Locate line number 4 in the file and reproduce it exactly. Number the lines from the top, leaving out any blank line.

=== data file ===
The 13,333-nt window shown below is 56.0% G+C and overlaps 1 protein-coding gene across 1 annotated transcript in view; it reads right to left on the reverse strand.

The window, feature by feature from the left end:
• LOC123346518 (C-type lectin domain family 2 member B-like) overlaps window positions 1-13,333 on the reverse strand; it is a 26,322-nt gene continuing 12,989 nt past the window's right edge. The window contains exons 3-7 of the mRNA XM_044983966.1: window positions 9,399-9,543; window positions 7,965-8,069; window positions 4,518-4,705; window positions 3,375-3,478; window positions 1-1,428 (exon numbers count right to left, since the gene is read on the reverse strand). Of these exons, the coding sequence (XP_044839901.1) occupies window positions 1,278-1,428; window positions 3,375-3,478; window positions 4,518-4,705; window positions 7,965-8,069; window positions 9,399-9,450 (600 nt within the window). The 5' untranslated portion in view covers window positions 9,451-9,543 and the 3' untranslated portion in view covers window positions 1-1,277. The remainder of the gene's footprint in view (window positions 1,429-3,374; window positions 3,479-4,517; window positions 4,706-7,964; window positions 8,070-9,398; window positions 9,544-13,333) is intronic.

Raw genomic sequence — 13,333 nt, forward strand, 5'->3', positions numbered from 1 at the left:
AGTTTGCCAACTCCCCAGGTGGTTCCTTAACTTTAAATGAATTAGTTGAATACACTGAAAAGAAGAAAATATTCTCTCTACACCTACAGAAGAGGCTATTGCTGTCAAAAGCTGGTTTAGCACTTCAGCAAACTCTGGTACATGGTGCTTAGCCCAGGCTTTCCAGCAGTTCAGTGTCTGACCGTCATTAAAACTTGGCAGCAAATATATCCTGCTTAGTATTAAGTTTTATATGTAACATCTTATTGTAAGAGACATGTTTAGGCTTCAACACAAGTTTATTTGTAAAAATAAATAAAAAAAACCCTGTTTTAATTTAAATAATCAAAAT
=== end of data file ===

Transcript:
Raw genomic sequence — 13,333 nt, forward strand, 5'->3', positions numbered from 1 at the left: